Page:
The accountants Pricewaterhouse Coopers has been hired by the Government to assess the vast regional inequalities in school funding.
The gap between the best and worst-funded authorities has grown recently, some receiving twice as much as others. Campaigners have warned the disparities are destabilising school budgets.
Representatives from the worst-funded authorities in England are calling for a rethink of the dedicated schools grant, schools' main source of funding.
A review into the grant has just begun to collect evidence in time for ministers to agree changes by 2010, when schools will be allocated budgets for 2011-2014. PwC will report to the review.
The two-year project, announced by Jim Knight in 2008, was set up to develop a single formula for funding all schools.
The grant consists of a basic amount per pupil, plus three additions to compensate for local area differences, deprivation and scarcity of schools. At present, authorities that do not qualify for high levels of funding for the three additions get money taken off their per-pupil amount.
The F40 group, made up of representatives from the 40 lowest-funded authorities, wants the formula to change so that every area receives the same basic grant. But Treasury officials have eschewed demand-led funding along the lines of the NHS because it is more unpredictable.
Ivan Ould, vice-chair of F40 and a councillor in Leicestershire, the lowest-funded authority in England, said: "In my area, there are schools across the road from each other where the school within the Leicester city boundaries gets Pounds 550 more per pupil. Nationwide this is leading to budget deficits in schools, and heads can't afford to buy the same resources or have the same staffing levels as colleagues elsewhere."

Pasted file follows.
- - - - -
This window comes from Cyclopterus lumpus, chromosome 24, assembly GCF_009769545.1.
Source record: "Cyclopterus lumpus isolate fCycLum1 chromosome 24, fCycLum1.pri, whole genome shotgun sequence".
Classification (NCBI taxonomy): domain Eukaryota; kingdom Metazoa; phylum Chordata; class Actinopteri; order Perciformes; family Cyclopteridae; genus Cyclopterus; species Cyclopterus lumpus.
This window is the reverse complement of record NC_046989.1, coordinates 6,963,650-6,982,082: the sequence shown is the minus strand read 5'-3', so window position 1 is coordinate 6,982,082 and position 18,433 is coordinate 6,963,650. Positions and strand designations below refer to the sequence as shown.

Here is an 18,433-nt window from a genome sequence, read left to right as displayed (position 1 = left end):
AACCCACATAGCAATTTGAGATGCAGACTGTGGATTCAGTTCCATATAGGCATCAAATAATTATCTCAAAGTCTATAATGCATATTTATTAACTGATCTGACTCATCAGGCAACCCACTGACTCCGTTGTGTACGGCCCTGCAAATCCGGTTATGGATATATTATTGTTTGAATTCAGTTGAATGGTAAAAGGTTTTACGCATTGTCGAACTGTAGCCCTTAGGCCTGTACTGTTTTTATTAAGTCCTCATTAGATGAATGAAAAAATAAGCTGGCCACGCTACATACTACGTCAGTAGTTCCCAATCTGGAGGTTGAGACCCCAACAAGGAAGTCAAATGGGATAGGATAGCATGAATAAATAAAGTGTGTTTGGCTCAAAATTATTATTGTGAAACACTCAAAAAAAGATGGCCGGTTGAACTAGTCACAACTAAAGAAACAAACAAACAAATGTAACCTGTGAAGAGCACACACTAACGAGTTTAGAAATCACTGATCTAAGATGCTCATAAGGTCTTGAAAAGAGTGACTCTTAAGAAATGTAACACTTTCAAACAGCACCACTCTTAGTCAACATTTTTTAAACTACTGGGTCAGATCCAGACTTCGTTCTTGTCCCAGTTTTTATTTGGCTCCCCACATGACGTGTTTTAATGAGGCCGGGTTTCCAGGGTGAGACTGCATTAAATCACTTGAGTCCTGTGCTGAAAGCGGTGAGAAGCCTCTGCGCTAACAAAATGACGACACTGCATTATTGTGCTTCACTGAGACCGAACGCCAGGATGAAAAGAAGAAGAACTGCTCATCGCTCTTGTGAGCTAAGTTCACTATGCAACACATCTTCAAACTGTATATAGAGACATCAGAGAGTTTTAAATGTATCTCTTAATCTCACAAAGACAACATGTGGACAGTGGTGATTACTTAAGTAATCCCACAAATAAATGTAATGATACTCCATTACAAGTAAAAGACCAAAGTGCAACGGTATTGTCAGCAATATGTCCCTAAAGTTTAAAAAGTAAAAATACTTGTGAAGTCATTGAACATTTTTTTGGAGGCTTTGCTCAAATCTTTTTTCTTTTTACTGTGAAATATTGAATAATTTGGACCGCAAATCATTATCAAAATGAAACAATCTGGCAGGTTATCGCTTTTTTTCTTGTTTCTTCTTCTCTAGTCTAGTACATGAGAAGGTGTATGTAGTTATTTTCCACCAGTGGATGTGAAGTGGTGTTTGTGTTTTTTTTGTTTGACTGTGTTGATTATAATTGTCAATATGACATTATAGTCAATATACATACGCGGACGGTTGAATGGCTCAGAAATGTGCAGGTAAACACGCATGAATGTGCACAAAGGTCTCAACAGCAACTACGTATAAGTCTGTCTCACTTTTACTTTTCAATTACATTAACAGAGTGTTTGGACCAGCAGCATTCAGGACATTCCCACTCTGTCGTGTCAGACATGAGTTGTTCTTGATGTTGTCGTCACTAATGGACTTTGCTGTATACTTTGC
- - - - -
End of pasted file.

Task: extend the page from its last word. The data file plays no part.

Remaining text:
Mike Sladen, a school funding manager in Cambridgeshire - fifth from bottom in the funding league table - said a major problem was the difficulty of measuring rural poverty. "Many of our parents work in agriculture and have low wages, but they don't claim benefits, so the Government doesn't interpret this as deprivation," he said.
A spokeswoman for the Department for Children, Schools and Families said: "The review of DSG is progressing well and we are receiving a great deal of input from stakeholders. This is an open process."
Needs-led? No way
In Gloucestershire, normally about 138th in the funding league table, heads face having to cut back on special needs provision. Despite funding levels rising there because of the Government's decision to give more cash to local authorities near the M4, it says it wants to make savings of Pounds 60 million.
"We just want a system which funds according to needs," said Steve Savory, chairman of the county's primary heads' association and head of Bishops Cleeve Primary near Cheltenham.
He spent months with council officers working on a plan to change local school funding, but his needs-led system cannot be used as the council gets insufficient government funding.
Mr Savory sees primaries not far from his receiving more cash as they have a higher proportion of pupils who are SEN or eligible for free school meals. His school has 215 pupils with SEN action plans, but this does not attract the same funding. His school gets only about Pounds 1,200 per pupil.
In this academic year, the South West is the worst-funded area in the country with an average of Pounds 3,796 per pupil; schools in London get Pounds 4,860. Outside London, the best-funded areas are the North West, with an average of Pounds 4,027, and the West Midlands at Pounds 4,007 per pupil.